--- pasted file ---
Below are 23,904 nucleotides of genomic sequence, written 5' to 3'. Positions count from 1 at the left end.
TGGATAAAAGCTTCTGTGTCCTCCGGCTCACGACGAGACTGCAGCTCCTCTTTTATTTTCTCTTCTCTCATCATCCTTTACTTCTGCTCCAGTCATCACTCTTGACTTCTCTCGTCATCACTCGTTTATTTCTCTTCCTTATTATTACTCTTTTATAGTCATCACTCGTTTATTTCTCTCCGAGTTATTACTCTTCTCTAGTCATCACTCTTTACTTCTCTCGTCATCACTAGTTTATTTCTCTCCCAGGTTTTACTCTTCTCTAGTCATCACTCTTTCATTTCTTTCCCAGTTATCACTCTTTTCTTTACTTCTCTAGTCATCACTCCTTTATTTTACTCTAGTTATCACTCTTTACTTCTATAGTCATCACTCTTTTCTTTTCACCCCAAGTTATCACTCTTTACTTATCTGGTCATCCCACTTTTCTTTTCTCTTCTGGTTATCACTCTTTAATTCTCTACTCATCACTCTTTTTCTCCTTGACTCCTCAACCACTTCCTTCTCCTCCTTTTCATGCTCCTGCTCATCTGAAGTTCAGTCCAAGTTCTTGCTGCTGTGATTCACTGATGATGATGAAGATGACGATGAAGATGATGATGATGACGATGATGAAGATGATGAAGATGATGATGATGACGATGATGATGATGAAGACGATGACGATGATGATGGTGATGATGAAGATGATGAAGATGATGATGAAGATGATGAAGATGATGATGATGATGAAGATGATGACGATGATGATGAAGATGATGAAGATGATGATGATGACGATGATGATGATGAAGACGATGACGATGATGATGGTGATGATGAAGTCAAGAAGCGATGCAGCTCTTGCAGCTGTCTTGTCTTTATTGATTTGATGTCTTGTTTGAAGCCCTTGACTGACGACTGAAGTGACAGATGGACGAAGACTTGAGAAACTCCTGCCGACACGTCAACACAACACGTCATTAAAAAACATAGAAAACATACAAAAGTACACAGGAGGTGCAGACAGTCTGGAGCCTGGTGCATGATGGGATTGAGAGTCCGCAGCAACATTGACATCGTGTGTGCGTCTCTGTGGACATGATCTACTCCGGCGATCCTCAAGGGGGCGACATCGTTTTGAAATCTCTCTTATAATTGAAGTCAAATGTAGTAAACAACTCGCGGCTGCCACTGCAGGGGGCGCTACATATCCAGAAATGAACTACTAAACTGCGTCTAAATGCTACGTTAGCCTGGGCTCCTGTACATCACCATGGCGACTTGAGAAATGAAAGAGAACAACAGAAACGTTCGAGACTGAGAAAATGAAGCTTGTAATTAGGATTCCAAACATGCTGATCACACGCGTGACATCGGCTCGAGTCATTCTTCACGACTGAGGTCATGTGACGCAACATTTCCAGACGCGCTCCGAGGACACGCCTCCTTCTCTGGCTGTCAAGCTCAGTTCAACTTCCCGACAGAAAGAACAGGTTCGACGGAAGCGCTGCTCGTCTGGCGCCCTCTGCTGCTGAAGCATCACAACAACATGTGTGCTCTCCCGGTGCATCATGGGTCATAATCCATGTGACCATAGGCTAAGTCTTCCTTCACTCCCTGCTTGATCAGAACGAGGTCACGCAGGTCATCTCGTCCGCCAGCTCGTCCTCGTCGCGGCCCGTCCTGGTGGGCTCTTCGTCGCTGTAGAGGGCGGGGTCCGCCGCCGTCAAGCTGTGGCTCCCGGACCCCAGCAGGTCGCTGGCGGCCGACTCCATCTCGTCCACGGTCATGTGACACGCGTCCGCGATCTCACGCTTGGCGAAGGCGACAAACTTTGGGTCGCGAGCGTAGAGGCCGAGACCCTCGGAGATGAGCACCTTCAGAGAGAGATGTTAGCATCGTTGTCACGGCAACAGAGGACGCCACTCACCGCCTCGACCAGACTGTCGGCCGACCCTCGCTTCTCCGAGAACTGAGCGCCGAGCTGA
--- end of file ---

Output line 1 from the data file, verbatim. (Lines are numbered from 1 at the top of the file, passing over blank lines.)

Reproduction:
Below are 23,904 nucleotides of genomic sequence, written 5' to 3'. Positions count from 1 at the left end.